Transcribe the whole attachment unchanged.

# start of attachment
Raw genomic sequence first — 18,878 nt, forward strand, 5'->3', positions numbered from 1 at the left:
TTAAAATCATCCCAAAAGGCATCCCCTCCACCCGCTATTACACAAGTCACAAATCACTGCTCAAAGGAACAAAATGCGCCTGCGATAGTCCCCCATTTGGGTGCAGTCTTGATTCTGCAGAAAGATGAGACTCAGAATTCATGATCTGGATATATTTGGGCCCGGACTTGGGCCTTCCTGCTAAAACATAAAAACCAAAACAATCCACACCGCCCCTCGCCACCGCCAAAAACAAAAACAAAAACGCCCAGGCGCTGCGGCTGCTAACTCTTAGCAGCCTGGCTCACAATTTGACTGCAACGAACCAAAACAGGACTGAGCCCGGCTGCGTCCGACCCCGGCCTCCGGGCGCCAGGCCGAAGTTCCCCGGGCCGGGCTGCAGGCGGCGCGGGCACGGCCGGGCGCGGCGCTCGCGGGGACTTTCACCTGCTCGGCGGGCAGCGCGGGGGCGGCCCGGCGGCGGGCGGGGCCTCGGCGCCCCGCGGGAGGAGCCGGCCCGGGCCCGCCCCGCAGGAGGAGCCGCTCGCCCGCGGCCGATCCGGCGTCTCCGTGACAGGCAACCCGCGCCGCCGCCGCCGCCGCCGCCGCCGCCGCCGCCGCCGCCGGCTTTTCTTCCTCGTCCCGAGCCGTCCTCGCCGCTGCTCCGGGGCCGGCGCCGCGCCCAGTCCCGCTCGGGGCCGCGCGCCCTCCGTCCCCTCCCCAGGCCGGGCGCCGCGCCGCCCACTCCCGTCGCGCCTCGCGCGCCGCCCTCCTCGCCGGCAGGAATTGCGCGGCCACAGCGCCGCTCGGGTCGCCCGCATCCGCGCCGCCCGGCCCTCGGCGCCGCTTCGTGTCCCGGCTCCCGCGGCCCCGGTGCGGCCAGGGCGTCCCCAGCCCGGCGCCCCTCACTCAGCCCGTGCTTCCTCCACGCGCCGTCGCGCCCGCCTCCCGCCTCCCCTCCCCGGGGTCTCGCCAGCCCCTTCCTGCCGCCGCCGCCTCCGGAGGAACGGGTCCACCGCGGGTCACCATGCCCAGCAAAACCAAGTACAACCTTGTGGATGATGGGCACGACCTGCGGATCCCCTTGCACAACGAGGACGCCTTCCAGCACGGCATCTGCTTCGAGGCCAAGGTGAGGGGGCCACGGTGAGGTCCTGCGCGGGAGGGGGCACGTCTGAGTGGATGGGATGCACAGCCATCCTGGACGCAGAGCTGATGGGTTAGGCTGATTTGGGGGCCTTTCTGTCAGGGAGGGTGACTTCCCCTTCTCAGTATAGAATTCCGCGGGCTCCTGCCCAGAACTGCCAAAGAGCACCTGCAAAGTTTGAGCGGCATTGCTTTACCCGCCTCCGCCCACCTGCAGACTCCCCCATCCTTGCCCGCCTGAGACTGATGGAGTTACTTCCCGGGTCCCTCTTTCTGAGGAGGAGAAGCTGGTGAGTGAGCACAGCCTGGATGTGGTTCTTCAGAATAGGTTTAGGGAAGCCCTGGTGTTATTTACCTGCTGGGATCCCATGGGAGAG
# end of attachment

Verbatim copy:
Raw genomic sequence first — 18,878 nt, forward strand, 5'->3', positions numbered from 1 at the left:
TTAAAATCATCCCAAAAGGCATCCCCTCCACCCGCTATTACACAAGTCACAAATCACTGCTCAAAGGAACAAAATGCGCCTGCGATAGTCCCCCATTTGGGTGCAGTCTTGATTCTGCAGAAAGATGAGACTCAGAATTCATGATCTGGATATATTTGGGCCCGGACTTGGGCCTTCCTGCTAAAACATAAAAACCAAAACAATCCACACCGCCCCTCGCCACCGCCAAAAACAAAAACAAAAACGCCCAGGCGCTGCGGCTGCTAACTCTTAGCAGCCTGGCTCACAATTTGACTGCAACGAACCAAAACAGGACTGAGCCCGGCTGCGTCCGACCCCGGCCTCCGGGCGCCAGGCCGAAGTTCCCCGGGCCGGGCTGCAGGCGGCGCGGGCACGGCCGGGCGCGGCGCTCGCGGGGACTTTCACCTGCTCGGCGGGCAGCGCGGGGGCGGCCCGGCGGCGGGCGGGGCCTCGGCGCCCCGCGGGAGGAGCCGGCCCGGGCCCGCCCCGCAGGAGGAGCCGCTCGCCCGCGGCCGATCCGGCGTCTCCGTGACAGGCAACCCGCGCCGCCGCCGCCGCCGCCGCCGCCGCCGCCGCCGCCGCCGGCTTTTCTTCCTCGTCCCGAGCCGTCCTCGCCGCTGCTCCGGGGCCGGCGCCGCGCCCAGTCCCGCTCGGGGCCGCGCGCCCTCCGTCCCCTCCCCAGGCCGGGCGCCGCGCCGCCCACTCCCGTCGCGCCTCGCGCGCCGCCCTCCTCGCCGGCAGGAATTGCGCGGCCACAGCGCCGCTCGGGTCGCCCGCATCCGCGCCGCCCGGCCCTCGGCGCCGCTTCGTGTCCCGGCTCCCGCGGCCCCGGTGCGGCCAGGGCGTCCCCAGCCCGGCGCCCCTCACTCAGCCCGTGCTTCCTCCACGCGCCGTCGCGCCCGCCTCCCGCCTCCCCTCCCCGGGGTCTCGCCAGCCCCTTCCTGCCGCCGCCGCCTCCGGAGGAACGGGTCCACCGCGGGTCACCATGCCCAGCAAAACCAAGTACAACCTTGTGGATGATGGGCACGACCTGCGGATCCCCTTGCACAACGAGGACGCCTTCCAGCACGGCATCTGCTTCGAGGCCAAGGTGAGGGGGCCACGGTGAGGTCCTGCGCGGGAGGGGGCACGTCTGAGTGGATGGGATGCACAGCCATCCTGGACGCAGAGCTGATGGGTTAGGCTGATTTGGGGGCCTTTCTGTCAGGGAGGGTGACTTCCCCTTCTCAGTATAGAATTCCGCGGGCTCCTGCCCAGAACTGCCAAAGAGCACCTGCAAAGTTTGAGCGGCATTGCTTTACCCGCCTCCGCCCACCTGCAGACTCCCCCATCCTTGCCCGCCTGAGACTGATGGAGTTACTTCCCGGGTCCCTCTTTCTGAGGAGGAGAAGCTGGTGAGTGAGCACAGCCTGGATGTGGTTCTTCAGAATAGGTTTAGGGAAGCCCTGGTGTTATTTACCTGCTGGGATCCCATGGGAGAG